Therefore the outrage over these ads and the racial implications is misplaced. There may well be a kinder and less direct manner in which to make this statement, but that is the choice of those paying for the ads. The public is more than welcome to ignore it, or shun it if they dislike the message that much.

    Extrapolating from this, the question then arises if the law passed by Gov. Jan Brewer of Arizona is biased, and/or a means to prevent abortions. The law makes it “a felony for doctors or other medical professionals to perform an abortion in order to help parents choose their offspring on the basis of race or gender. The law does not punish the woman having the abortion.”

    By definition the law prevents nothing. In addition, it also does not target any group. So this is not a racially insensitive or biased law by those standards. Perhaps the real question is if there is any basis to the underlying claim that there are women having abortions simply due to poential race of the child.

    If this is a factor, then that revelation is far more troubling than the law itself. It is yet another weight against the theory that President Obama has ushered in an era of post-racial America. It is also a declaration that America is far more racially tense and biased than at any time since maybe the 1960’s. In effect it is a signal that the nation has ALREADY moved backwards in regard to race relations, but has done so in a more PC-friendly and less publicly announced manner.

    This last thought is scary. It would mean that the divide in the nation has grown, and that the festering wound of race is feeding on the underbelly of the nation. It is a detriment to the future of the nation, because as with any infection, given time it can and likely will kill the host is left unattended to. And race relations in America have ALWAYS been left unattended.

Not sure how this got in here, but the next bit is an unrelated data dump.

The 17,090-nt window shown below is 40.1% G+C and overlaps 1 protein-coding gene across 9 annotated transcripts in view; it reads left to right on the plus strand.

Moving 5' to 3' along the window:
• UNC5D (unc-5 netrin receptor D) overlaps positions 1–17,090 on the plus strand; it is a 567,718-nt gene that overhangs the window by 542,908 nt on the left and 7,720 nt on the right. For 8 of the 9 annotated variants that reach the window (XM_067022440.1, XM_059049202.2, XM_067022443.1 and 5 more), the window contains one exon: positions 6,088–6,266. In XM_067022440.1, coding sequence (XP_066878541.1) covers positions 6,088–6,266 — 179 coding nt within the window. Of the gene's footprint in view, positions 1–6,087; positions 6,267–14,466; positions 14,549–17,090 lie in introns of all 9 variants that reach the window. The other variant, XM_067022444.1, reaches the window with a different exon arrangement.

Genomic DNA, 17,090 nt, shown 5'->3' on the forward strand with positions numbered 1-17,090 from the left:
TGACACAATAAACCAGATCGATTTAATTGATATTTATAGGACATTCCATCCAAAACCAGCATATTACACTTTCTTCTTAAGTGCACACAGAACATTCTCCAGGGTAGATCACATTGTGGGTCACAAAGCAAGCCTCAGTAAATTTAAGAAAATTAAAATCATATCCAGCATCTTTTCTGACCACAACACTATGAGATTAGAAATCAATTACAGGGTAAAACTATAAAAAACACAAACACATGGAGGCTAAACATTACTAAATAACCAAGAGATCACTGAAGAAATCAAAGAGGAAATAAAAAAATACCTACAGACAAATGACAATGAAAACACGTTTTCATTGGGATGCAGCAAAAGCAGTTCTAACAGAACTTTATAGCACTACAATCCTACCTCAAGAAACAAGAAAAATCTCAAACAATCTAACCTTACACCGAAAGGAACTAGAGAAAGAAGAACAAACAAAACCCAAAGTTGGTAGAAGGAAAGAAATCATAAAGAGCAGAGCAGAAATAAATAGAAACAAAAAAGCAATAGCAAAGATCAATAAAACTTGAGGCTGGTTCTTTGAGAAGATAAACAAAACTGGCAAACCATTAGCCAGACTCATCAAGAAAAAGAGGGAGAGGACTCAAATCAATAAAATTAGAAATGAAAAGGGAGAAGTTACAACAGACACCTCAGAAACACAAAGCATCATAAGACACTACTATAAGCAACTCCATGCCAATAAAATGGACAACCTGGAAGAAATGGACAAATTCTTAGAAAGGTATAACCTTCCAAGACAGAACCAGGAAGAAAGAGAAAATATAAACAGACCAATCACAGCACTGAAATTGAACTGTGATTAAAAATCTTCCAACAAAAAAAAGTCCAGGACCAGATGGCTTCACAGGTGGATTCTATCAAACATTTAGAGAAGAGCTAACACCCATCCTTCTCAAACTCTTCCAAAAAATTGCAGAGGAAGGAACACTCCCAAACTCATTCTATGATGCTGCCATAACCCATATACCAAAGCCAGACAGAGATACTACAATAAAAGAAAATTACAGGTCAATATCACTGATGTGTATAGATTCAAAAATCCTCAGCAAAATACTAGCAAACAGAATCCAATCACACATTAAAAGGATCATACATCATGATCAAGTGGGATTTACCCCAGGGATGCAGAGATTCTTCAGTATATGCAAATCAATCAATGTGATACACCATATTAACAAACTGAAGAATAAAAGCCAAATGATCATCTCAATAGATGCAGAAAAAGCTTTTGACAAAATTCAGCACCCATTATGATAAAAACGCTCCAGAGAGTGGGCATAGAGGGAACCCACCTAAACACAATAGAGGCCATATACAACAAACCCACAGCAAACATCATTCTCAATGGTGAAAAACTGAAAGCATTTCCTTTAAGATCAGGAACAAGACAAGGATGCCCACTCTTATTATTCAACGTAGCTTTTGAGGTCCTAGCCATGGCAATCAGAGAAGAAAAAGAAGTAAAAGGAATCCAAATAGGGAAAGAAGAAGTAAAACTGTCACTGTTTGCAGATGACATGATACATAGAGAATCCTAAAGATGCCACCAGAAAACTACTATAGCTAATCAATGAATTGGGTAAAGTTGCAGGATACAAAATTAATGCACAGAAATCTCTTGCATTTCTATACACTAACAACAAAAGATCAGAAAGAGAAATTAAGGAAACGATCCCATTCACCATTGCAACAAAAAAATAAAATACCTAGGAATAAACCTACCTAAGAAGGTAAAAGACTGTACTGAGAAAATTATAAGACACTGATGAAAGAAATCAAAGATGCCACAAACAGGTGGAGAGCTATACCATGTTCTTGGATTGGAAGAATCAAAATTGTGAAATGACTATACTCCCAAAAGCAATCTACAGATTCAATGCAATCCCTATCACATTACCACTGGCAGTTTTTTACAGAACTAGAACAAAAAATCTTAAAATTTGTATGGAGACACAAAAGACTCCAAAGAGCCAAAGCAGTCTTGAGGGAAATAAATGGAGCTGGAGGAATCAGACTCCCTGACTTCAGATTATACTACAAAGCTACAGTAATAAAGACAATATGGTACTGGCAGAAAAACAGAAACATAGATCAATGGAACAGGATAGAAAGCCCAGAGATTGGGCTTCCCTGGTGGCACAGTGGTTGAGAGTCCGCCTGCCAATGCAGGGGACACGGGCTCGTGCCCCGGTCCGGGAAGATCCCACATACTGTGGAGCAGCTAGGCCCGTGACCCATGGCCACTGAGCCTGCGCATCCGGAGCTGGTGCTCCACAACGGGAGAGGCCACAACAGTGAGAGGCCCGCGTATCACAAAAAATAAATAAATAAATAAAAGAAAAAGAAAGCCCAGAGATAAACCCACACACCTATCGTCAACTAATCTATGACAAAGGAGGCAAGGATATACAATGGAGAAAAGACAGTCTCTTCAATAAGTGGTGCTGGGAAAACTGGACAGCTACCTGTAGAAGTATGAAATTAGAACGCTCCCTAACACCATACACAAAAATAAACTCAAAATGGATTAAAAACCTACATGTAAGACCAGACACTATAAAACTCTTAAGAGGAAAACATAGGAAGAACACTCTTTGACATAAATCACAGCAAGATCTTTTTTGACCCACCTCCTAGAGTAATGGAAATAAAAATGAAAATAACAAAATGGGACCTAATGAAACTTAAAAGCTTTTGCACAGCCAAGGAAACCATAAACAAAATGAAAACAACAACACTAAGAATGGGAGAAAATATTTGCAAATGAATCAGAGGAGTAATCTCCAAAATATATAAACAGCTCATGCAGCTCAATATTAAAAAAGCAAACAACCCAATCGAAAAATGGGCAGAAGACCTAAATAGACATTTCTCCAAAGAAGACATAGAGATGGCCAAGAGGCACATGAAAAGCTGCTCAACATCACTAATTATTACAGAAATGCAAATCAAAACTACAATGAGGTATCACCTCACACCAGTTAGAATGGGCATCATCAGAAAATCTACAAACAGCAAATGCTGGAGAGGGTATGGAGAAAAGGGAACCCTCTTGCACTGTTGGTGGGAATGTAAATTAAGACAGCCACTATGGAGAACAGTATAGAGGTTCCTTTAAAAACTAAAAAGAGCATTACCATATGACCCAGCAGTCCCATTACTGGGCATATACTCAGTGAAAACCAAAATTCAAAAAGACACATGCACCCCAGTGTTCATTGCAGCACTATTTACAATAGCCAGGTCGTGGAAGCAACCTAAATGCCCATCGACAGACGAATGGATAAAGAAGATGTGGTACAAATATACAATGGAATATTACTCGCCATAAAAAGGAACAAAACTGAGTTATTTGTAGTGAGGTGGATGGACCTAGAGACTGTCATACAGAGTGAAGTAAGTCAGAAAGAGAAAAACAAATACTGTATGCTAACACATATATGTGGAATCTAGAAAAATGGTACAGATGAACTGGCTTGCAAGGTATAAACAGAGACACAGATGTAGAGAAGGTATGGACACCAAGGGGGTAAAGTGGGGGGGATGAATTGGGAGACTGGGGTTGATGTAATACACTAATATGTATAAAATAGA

So in returning to our original question at the top of this article, yes there does seem to be a racial component to the number of abortions in the African American community. That does not imply malice, but it does evoke concern. Such concern mandates that we discuss this more. We need to truly evaluate why the growth of abortions has been so high, and what steps might best lower that rate – without impeding freedoms.

    By no means is this the end of the discussion. We fully acknowledge that there are a vast number of other factors, and many more details (pro and con) that we have not touched upon. We equally acknowledge that we are hardly experts in this matter.

    Be that as it may, we hope that this article will spark intelligent, reasoned, passionate but respectful discussion on the topic.

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  • About the Author

    Michael Vass
    Born in 1968, a political commentator for over a decade. Has traveled the U.S. and lived in Moscow and Tsblisi, A former stockbroker and 2014 Congressional candidate. Passionate about politics with emphasis on 1st and 2nd Amendments.

    2 Comments on "Abortion and race: The ads and the law"

    1. It is not PP’s job to convince pnnrgaet women into giving away their babies so that the Pro-adoption movement can feel better about numbers. PP provides the services that WOMEN WANT & that they have a legal right to choose! If they don’t want to be pnnrgaet, then that’s their choice. If they don’t want adoption, that’s also their choice! I think the numbers speak for themselves of the desirability of certain choices.

    2. Teddy,
      First, it’s the Pro-life movement, not Pro-adoption. There is a significant difference.
      Second, there are over 10x as many clinics across the nation (as opposed to the far fewer sites and not national coverage of Planned Parenthood – the article notes coverage of PP from 2011 and not correct today) providing women health services. Whether PP is privately funded or not does not remove the ability for women to get healthcare.
      Third, abortion is not supposed to be a form of birth control.
      Fourth, not funding abortion and PP with federal dollars does not close PP nor deny anyone their rights. Exactly where do you get the idea that denying federal funds to PP closes their doors? They are a very profitable private organization, or did you know that?
      Fifth, just because people do a thing does not equate a moral justification to that thing. Millions drink and drive, that does not make it right or morally positive.

      I would recommend you check out our more recent articles on Planned Parenthood and abortion to get more recent facts.

      Please spellcheck in the future. None of us are perfect but some things need to be pointed out in some cases.

    Thank you for lending your voice. We appreciate hearing what you have to say.